Mount Rushmore was the focus of the first international Scottish Ten project – and one of the most challenging sites. To record all four presidential heads, the team had to work at great heights, on ropes.
Series of firsts
Our 3D digital recording of Mount Rushmore National Memorial accurately records the internationally important monument for the first time.
Mount Rushmore is the world-famous rock carving of four US presidents – Abraham Lincoln, George Washington, Thomas Jefferson and Theodore Roosevelt. Each year, more than 2 million people visit the South Dakota site, which is cared for by the National Park Service.
Mount Rushmore was also the first international site tackled by the Scottish Ten team, and where the project was officially launched, on 4 July 2009.
The Scottish Ten team arrived on site in May 2010 to work with the National Park Service, CyArk and local specialists on this groundbreaking project.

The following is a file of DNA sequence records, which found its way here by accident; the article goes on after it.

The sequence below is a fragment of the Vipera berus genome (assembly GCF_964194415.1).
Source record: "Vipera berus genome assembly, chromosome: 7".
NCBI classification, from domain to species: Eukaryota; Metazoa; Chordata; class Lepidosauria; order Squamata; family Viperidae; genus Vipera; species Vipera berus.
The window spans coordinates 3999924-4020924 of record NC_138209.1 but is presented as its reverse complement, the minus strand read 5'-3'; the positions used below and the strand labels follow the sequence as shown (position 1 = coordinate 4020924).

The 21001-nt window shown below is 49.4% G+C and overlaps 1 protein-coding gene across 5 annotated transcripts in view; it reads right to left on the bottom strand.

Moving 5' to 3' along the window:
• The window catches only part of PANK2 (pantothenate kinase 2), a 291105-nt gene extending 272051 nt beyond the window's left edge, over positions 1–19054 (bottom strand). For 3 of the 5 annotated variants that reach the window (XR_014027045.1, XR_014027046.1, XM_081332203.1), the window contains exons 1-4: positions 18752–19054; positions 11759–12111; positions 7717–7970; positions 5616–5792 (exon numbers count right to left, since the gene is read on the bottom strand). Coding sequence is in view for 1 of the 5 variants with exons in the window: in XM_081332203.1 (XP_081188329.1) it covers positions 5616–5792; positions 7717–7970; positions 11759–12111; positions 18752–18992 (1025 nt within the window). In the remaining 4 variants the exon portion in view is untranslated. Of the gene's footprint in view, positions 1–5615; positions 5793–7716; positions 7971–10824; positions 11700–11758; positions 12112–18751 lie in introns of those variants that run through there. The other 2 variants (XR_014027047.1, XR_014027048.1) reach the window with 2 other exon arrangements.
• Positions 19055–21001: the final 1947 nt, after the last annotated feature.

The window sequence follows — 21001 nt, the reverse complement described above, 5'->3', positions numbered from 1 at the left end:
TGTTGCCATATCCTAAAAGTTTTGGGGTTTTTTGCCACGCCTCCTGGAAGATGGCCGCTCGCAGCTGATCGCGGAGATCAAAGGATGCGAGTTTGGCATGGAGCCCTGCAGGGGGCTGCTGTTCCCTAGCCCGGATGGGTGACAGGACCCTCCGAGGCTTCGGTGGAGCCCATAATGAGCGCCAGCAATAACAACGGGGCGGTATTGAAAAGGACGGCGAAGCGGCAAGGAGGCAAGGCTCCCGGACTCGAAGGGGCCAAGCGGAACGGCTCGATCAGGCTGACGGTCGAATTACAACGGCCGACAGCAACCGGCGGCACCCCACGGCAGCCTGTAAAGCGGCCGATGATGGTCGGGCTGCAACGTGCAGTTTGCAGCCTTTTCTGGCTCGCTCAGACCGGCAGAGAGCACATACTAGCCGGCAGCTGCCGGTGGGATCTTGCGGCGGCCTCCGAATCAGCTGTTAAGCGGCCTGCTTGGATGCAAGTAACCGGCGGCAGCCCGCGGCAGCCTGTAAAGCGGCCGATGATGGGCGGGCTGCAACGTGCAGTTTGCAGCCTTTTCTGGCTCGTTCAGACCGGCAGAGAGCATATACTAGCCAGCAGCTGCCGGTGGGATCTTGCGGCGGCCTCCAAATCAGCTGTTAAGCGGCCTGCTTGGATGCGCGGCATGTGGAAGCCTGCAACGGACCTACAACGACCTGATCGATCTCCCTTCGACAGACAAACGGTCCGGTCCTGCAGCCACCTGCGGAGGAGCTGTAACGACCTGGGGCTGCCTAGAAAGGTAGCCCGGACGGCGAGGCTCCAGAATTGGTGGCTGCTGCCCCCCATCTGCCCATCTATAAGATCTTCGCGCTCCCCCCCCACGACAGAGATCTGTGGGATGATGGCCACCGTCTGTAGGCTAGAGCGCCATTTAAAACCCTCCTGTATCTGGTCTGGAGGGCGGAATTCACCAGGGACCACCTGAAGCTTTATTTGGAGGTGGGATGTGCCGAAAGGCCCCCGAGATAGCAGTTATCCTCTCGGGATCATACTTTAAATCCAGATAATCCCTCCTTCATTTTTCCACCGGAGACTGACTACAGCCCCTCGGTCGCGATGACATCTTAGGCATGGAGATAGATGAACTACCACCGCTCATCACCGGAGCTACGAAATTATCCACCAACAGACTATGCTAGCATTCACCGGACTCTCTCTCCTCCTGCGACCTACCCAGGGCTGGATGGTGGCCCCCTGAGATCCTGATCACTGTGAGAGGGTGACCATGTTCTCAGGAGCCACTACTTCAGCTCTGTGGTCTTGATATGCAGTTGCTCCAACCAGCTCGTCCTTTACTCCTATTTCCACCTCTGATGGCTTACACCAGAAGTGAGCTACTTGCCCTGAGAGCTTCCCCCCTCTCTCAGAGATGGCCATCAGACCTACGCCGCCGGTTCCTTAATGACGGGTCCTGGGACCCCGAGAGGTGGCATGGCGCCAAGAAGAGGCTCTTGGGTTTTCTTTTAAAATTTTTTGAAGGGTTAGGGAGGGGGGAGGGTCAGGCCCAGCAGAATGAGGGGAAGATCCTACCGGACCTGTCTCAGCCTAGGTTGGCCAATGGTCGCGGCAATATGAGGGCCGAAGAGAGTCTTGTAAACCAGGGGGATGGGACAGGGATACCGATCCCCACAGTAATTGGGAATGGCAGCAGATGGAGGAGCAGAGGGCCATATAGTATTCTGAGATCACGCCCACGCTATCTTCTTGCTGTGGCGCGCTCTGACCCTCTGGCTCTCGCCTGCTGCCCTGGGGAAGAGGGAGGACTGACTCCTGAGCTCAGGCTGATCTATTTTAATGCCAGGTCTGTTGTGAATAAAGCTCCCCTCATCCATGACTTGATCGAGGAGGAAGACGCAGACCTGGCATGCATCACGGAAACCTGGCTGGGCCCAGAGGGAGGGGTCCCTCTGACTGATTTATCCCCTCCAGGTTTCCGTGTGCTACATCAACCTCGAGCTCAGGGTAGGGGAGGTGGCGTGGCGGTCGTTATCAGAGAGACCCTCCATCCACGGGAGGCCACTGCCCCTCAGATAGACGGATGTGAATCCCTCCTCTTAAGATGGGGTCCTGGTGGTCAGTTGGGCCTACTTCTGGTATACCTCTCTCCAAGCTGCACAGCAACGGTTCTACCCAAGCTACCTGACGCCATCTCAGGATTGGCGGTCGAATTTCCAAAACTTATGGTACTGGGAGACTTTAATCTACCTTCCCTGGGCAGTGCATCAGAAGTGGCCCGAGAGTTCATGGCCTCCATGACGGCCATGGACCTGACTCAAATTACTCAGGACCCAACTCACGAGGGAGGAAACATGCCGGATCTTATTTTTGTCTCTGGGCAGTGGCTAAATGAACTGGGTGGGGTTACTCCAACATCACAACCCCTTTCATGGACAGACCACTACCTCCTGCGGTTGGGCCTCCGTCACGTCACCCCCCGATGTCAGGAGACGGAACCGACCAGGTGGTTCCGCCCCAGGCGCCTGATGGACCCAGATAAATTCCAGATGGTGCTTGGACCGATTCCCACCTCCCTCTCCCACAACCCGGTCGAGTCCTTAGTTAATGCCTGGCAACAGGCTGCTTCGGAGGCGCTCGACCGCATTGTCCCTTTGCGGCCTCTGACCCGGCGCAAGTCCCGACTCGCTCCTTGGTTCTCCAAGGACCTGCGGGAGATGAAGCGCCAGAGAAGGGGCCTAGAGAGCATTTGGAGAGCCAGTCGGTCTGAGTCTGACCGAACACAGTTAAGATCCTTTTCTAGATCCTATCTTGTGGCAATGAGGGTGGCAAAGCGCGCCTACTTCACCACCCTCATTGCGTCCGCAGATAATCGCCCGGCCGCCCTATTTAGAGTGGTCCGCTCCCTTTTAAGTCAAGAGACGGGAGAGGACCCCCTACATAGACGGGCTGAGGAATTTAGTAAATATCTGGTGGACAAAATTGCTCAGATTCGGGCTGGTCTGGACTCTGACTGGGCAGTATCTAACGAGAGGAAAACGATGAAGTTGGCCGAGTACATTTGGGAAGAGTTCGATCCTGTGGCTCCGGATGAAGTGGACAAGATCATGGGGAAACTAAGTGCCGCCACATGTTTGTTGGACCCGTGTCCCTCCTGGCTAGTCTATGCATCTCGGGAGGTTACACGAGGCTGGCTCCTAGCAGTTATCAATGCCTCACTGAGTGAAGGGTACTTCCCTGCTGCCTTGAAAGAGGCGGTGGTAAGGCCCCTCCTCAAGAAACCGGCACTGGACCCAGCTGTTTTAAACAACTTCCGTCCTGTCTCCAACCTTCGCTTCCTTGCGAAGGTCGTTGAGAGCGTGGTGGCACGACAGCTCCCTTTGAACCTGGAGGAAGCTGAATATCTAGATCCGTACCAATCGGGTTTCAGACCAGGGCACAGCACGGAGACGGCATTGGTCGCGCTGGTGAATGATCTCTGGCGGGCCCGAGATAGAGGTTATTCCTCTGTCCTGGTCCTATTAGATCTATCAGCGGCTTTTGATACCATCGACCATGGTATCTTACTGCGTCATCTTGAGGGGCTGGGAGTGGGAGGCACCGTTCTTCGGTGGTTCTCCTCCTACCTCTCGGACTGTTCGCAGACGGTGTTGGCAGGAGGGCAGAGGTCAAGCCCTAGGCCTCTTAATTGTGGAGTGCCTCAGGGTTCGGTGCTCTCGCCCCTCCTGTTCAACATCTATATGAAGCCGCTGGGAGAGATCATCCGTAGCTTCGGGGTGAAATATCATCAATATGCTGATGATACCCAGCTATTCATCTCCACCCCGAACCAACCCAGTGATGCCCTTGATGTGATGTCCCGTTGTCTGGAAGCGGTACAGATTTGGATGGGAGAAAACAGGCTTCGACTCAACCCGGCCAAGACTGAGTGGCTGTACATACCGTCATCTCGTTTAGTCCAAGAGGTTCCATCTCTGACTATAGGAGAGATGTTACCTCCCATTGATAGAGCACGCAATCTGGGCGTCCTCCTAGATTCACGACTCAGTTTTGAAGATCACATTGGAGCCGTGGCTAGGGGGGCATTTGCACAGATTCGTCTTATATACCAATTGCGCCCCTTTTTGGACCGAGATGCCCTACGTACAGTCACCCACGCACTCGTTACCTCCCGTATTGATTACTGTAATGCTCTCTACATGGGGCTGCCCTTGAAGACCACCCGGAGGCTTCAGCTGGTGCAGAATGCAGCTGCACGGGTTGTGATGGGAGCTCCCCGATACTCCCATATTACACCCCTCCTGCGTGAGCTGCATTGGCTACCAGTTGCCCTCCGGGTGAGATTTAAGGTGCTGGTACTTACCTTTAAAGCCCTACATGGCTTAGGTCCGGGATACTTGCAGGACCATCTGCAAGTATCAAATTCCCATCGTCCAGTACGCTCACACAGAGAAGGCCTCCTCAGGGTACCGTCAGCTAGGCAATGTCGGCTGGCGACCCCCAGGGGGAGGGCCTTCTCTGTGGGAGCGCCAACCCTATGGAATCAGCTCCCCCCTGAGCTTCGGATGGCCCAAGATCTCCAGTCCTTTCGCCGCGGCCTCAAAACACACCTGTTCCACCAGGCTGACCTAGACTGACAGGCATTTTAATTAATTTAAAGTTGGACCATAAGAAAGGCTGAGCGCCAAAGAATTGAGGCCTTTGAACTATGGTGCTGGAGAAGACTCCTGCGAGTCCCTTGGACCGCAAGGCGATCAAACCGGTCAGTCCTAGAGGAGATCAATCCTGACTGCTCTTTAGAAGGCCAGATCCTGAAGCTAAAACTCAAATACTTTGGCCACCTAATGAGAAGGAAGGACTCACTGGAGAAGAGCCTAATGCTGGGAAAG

Tripod-based laser scanners were used in place of hand-held versions, because of the sheer scale of Mouth Rushmore. To record all of the sculptures, the National Park's ropes team also had to work at great heights, suspended from abseiling ropes.
Scanning data was also collected for the Hall of Records behind Mount Rushmore. The hall displays all phases of the carving process, making it something of a time capsule.
Scanning data has been used to create a 3D digital model that recreates the sculpted surfaces with an accuracy of 1cm. This is used to further the conservation, management, structural monitoring and archaeological understanding of the site.
The digital model also gave the National Park Service the ability to create a highly realistic interactive model of Mount Rushmore. A virtual tour developed from this went live in 2012, allowing the monument to be experienced remotely online.
Our digital model also captures for posterity – with millimetre-scale accuracy – the unique information held in the Hall of Records. It also provides a way to share this information visually as the hall is not open to the public.
Read more about the project in the New York Times article Scots Aim Lasers at Landmarks.